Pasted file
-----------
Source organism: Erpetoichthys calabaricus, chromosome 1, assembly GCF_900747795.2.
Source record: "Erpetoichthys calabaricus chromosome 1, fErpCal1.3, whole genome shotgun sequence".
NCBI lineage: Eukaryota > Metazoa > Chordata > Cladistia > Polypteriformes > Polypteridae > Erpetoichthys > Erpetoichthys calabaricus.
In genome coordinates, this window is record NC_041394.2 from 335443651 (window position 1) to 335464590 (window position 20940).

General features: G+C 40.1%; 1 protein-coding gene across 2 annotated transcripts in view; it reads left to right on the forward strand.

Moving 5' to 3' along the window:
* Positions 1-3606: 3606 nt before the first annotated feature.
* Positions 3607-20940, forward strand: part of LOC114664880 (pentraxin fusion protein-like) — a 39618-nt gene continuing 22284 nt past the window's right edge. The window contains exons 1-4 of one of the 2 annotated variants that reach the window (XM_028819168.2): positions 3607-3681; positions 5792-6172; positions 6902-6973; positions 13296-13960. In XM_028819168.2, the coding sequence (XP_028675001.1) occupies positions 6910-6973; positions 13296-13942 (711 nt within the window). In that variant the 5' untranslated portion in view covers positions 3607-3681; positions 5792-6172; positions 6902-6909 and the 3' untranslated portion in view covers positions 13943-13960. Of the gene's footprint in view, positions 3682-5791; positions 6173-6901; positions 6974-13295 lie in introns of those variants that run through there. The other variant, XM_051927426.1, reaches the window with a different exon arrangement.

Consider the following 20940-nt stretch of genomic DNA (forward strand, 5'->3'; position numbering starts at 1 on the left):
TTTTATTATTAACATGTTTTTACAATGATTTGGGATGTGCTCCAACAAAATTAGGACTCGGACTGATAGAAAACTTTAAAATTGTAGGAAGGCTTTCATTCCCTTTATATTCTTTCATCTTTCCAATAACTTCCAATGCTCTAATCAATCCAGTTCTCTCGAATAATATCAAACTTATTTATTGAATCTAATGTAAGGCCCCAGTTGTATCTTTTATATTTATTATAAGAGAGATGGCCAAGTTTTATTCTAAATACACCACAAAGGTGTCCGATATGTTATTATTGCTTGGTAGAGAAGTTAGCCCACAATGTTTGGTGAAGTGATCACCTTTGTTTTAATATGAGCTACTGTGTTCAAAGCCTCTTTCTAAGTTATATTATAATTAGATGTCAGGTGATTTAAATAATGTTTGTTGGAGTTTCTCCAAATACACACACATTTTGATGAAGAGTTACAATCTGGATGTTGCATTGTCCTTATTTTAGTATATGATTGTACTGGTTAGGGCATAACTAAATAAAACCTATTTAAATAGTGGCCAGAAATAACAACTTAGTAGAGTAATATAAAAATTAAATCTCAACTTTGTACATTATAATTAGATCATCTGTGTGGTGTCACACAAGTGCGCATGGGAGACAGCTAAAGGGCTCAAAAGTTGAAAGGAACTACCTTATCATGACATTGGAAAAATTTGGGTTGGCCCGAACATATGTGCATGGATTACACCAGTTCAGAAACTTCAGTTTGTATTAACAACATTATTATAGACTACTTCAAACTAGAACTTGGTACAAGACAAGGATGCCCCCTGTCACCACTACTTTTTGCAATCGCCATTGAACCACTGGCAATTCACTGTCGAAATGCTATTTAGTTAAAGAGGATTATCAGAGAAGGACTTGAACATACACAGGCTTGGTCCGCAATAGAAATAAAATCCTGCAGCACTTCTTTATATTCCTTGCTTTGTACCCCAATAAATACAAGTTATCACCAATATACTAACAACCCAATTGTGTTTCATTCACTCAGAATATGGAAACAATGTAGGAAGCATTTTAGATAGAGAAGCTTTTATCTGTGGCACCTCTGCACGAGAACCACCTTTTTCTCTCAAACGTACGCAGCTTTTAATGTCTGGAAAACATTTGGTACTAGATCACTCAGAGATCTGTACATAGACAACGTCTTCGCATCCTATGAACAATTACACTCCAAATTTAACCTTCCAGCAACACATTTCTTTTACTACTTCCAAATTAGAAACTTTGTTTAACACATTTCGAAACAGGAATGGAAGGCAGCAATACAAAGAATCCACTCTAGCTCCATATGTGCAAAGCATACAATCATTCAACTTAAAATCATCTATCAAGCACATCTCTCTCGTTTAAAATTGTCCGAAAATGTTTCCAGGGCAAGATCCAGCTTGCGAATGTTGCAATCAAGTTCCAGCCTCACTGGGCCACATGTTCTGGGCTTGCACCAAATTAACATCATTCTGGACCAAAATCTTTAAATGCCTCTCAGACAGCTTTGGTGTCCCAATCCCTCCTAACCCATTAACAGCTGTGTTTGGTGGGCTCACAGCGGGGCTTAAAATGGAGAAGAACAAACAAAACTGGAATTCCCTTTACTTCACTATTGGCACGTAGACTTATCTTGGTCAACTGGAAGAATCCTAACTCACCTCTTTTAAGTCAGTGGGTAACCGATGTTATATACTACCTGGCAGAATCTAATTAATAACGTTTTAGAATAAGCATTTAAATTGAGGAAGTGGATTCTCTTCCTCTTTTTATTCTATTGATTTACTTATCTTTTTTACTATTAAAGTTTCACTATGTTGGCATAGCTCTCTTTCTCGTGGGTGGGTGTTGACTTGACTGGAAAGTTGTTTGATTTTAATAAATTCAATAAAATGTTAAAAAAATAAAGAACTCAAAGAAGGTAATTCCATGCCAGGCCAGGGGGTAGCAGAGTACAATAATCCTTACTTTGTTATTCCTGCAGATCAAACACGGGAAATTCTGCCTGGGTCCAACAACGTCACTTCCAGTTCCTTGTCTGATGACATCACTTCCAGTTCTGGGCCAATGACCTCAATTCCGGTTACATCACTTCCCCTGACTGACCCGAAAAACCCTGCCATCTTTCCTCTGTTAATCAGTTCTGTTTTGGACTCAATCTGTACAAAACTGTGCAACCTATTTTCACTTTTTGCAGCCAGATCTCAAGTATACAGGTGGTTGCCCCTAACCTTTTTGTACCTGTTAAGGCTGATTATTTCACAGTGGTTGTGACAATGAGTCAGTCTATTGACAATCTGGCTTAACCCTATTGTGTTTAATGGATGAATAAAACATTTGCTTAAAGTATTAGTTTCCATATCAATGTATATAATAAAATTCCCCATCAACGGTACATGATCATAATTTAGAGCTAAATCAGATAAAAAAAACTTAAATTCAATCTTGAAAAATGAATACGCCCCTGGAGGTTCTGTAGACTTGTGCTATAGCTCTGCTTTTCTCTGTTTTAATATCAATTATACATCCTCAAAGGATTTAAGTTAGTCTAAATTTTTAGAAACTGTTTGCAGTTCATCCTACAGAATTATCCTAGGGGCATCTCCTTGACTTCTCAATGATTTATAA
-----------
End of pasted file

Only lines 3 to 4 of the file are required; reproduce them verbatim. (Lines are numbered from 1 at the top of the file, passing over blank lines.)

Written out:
NCBI lineage: Eukaryota > Metazoa > Chordata > Cladistia > Polypteriformes > Polypteridae > Erpetoichthys > Erpetoichthys calabaricus.
In genome coordinates, this window is record NC_041394.2 from 335443651 (window position 1) to 335464590 (window position 20940).